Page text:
The player informed me of what character that they wanted to switch to playing and asked if that build was fine with me and would fit in the game.  I know my players, and I had a feeling that this player might not like their character build in the long run already.  I also knew that the new character that they were proposing was much more typical of what this player usually enjoys.  This player usually enjoys characters that are martial oriented and simple to play.  The switch would be from an elf druid who rode a giant wasp to a human gunslinger.  The player being happy with what they are playing is important to the overall success of the campaign and this would more than likely be a positive change.

The player who wants to change his character usually plays a character until they die or the game ends.  They never switch characters so I thought that if they were asking for the switch than they must be really serious about it.  I could put it out of my mind that the player didn't see some new material and have to play it immediately.  The player also played the new character type in a one shot Pathfinder game that another player in our group ran and enjoyed it immensely.  I found that to be a responsible way to go about seeing if you like something enough to play it in the long-term campaign that I am running.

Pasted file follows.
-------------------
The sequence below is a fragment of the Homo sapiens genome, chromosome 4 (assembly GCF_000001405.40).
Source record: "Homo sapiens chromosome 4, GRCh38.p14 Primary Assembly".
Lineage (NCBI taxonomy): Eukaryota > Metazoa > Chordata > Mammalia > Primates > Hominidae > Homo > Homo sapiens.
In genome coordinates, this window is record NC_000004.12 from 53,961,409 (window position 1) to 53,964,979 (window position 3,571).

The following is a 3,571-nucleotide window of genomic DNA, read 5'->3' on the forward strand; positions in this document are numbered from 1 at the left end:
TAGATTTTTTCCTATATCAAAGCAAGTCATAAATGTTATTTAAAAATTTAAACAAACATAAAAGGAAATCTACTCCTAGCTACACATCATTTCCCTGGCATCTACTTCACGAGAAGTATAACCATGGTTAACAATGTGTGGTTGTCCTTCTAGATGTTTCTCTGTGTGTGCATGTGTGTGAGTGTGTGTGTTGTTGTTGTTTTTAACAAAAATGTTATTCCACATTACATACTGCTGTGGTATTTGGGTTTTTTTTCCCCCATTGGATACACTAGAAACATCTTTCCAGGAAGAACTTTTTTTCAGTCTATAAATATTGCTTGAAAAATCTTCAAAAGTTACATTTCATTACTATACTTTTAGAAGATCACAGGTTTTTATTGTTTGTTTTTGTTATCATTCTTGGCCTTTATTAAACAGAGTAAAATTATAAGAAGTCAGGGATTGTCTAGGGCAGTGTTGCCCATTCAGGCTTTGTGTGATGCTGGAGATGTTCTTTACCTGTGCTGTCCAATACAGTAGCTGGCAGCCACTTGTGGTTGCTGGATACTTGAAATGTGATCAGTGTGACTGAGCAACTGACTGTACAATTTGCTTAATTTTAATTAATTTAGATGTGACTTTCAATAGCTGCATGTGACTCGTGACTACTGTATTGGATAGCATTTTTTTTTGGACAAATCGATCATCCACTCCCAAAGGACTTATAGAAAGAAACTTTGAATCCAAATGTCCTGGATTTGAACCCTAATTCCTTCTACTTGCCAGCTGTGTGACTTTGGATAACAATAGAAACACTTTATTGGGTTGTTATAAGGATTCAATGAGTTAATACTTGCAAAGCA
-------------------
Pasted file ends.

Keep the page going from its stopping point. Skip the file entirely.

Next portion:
Having a player change from a complicated character like a spell slinging, shape shifting, giant wasp riding druid to a gunslinger was going to be a benefit to the game because I hate sifting through rule books in the middle of the game.  With my years of wisdom I earned from being behind the screen, I could see that a gunslinger would probably require a lot less of rules lawyering and investigation.  This would be a good thing in my game and I always want to do what is best for the game.